So this is was in my feed today:
Westlaw Next v. Lexis Advance: Which is Better?
An empirical study looked at how the two systems performed on basic legal research tasks utilizing key word searches. It found “few significant differences” between the two on speed and accuracy.
Great. I subscribe to Lexis Advance and Hein Online. Guess what I can’t get? This fucking article. So I Goozigle it, and here’s the abstract I get:
In 2010, Thomson Reuters released a new search engine to the legal academy called WestlawNext. WestlawNext’s single-search-box approach revolutionized the legal research process. LexisNexis followed with its own next-generation search engine, Lexis Advance. This study compares the speed and accuracy of WestlawNext and Lexis Advance for basic legal research questions. Fifty-five participants answered five legal questions in each system. We reviewed their results and research trails to determine how the systems compared on speed and accuracy. Our results indicate few significant differences between the two systems for basic legal research tasks utilizing keyword searches.
Somebody tell me how two highly complex legal research platforms can be compared based on 55 people searching 5 legal questions on each system? Do I not understand something about math or stats or whatever? And while we’re at me not understanding sample sizes and shit, someone please fucking explain to me why law librarians are suggesting coloring books for research. I really feel like we’ve reached a new low in legal education.
I’ve known Keith Lee of Associates Mind now, for what?, something like five to ten minutes. The guy was nice enough to invite me to his Slack channel for Associate’s Mind (shorthand, AssMind) where a lawyer collective has grown to something like 100+ lawyers talking shit, like this:
To be fair, many other topics are addressed, like finances, nerdery stuff, RICO, and West World. If you are a lawyer and think you might like to participate in this collective, I would encourage you to reach out to Keith. It’s a great platform for sharing ideas, among other things.
So, the Washington Post reported today that the “next hot Silicon Valley job” is for poets (and other writers).
As tech behemoths and a wave of start-ups double down on virtual assistants that can chat with human beings, writing for AI is becoming a hot job in Silicon Valley. Behind Apple’s Siri, Amazon’s Alexa and Microsoft’s Cortana are not just software engineers. Increasingly, there are poets, comedians, fiction writers, and other artistic types charged with engineering the personalities for a fast-growing crop of artificial intelligence tools.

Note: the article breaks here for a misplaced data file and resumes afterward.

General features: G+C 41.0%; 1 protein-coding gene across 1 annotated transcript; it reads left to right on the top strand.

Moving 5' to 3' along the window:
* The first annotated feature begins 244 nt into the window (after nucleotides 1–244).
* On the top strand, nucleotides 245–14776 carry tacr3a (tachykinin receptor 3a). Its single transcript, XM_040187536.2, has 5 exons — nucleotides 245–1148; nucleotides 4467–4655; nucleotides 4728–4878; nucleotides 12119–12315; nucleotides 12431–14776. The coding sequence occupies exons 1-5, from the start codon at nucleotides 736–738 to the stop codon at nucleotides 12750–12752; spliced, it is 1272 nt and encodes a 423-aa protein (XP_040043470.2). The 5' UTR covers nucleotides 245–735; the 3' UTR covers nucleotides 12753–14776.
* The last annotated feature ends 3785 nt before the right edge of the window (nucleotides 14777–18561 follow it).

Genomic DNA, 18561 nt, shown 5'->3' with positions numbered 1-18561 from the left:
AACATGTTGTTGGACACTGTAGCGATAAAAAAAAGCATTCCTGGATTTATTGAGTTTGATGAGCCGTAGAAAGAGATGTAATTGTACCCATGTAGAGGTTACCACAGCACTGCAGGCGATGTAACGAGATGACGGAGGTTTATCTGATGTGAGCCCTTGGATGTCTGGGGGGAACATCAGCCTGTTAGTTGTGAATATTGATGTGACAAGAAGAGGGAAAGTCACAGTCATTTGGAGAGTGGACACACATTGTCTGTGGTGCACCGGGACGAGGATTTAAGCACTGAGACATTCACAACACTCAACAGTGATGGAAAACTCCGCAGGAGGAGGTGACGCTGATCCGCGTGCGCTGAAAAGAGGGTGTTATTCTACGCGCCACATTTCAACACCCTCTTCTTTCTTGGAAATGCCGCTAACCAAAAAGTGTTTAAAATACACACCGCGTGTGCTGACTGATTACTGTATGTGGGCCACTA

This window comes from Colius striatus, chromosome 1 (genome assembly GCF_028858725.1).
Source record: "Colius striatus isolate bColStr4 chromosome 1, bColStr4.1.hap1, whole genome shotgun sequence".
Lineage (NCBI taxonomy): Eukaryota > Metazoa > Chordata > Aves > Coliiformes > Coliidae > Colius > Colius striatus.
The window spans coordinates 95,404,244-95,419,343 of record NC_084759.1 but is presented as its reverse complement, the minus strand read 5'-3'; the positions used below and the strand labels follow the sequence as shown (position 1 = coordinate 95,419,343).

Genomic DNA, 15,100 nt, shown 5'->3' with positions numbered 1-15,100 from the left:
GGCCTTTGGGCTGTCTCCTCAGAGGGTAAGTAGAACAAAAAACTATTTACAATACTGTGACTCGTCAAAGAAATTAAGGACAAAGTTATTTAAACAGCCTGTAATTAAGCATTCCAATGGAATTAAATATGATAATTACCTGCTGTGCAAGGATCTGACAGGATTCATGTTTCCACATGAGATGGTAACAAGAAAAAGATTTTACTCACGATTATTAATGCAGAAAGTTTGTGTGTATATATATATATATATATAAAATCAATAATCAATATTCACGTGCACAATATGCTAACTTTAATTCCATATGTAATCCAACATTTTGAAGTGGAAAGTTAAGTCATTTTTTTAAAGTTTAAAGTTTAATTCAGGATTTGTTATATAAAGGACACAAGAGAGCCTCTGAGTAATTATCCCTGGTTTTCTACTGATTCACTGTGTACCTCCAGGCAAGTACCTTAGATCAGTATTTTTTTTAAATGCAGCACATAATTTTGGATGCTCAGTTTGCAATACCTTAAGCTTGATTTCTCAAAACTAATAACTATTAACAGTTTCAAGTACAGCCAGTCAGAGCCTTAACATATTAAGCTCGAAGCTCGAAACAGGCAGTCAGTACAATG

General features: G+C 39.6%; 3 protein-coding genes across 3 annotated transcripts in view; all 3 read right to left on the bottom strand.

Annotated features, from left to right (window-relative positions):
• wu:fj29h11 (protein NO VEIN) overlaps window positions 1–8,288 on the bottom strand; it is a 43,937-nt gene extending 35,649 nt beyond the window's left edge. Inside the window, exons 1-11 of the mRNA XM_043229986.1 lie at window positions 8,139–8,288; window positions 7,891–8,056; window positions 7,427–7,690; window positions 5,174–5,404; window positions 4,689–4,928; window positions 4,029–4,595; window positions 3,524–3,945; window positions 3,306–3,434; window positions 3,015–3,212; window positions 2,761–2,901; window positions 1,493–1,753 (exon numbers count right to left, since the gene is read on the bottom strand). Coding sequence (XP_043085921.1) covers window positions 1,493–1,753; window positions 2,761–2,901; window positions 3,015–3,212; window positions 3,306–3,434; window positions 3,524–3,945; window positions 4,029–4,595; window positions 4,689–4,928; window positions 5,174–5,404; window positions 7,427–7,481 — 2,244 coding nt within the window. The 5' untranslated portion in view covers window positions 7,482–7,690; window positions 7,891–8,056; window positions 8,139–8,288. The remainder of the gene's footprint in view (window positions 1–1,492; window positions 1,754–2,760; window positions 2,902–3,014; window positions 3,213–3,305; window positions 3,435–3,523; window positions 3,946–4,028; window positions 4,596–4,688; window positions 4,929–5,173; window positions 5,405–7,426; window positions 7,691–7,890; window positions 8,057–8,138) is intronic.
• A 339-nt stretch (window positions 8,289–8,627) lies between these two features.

Because this wave of technology is distinguished by the ability to chat, writers for AI must focus on making the conversation feel natural. Designers for Amazon’s Alexa have built humanizing “hmms” and “ums” into her responses to questions. Apple’s Siri assistant is known for her wry jokes, as well as her ability to beatbox upon request.
As in fiction, the AI writers for virtual assistants dream up a life story for their bots. Writers for medical and productivity apps make character decisions such as whether bots should be workaholics, eager beavers or self-effacing. “You have to develop an entire backstory — even if you never use it,” Ewing said.
Yes, that’s right. You too could be using what you learned in law school to help build AI legal assistants, possibly even crafted after famous trial lawyers or jurists, or some obsequious law clerk you knew back at school. But writing this stuff doesn’t come naturally, no you’ll need courses that are at the intersection of humans, law, and artificial intelligence like:
- AI 101: The Basics of Dialog
- AI 201: How to Talk Like a Lawyer
- AI 102: The Basics of Humor
- AI 202: Bawdy Legal Jokes
- AI 103: Understanding Legal Terminology
- AI 203: How to Write Law in Plain English
Soon there will law school tracks dedicated to teaching us how to write for virtual legal assistants, and I for one welcome our robot overlords.
Last Friday afternoon, a panel discussion was held with John Mayer (CALI), Margaret Hagan (Stanford), Mark Britton (Avvo), and a surprise guest, Ramon Abadin (President of the Florida Bar), titled Atticus Finch, and Access: Bringing Quality and Affordable Legal Services to the Masses and moderated by Dan Lear (Avvo). Now, you might be asking yourself, why is there a panel on A2J at a law technology conference? That’s a good question, and before I entered the room, I had no idea. But now I think I know.